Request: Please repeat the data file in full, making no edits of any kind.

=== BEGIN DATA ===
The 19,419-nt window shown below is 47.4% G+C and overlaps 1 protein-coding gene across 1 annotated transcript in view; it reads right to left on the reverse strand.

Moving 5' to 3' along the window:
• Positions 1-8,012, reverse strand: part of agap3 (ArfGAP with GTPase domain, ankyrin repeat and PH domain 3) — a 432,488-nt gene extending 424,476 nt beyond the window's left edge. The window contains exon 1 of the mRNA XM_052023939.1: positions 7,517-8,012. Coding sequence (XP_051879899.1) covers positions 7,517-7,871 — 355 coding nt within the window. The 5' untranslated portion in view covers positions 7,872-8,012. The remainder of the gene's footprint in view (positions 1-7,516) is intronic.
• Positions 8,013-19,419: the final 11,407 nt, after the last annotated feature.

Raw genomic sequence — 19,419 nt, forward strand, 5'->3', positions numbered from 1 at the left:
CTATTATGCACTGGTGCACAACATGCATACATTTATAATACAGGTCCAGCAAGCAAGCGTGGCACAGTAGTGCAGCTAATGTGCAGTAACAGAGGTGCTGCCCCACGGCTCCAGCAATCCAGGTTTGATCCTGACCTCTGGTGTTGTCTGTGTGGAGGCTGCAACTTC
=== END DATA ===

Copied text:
The 19,419-nt window shown below is 47.4% G+C and overlaps 1 protein-coding gene across 1 annotated transcript in view; it reads right to left on the reverse strand.

Moving 5' to 3' along the window:
• Positions 1-8,012, reverse strand: part of agap3 (ArfGAP with GTPase domain, ankyrin repeat and PH domain 3) — a 432,488-nt gene extending 424,476 nt beyond the window's left edge. The window contains exon 1 of the mRNA XM_052023939.1: positions 7,517-8,012. Coding sequence (XP_051879899.1) covers positions 7,517-7,871 — 355 coding nt within the window. The 5' untranslated portion in view covers positions 7,872-8,012. The remainder of the gene's footprint in view (positions 1-7,516) is intronic.
• Positions 8,013-19,419: the final 11,407 nt, after the last annotated feature.

Raw genomic sequence — 19,419 nt, forward strand, 5'->3', positions numbered from 1 at the left:
CTATTATGCACTGGTGCACAACATGCATACATTTATAATACAGGTCCAGCAAGCAAGCGTGGCACAGTAGTGCAGCTAATGTGCAGTAACAGAGGTGCTGCCCCACGGCTCCAGCAATCCAGGTTTGATCCTGACCTCTGGTGTTGTCTGTGTGGAGGCTGCAACTTC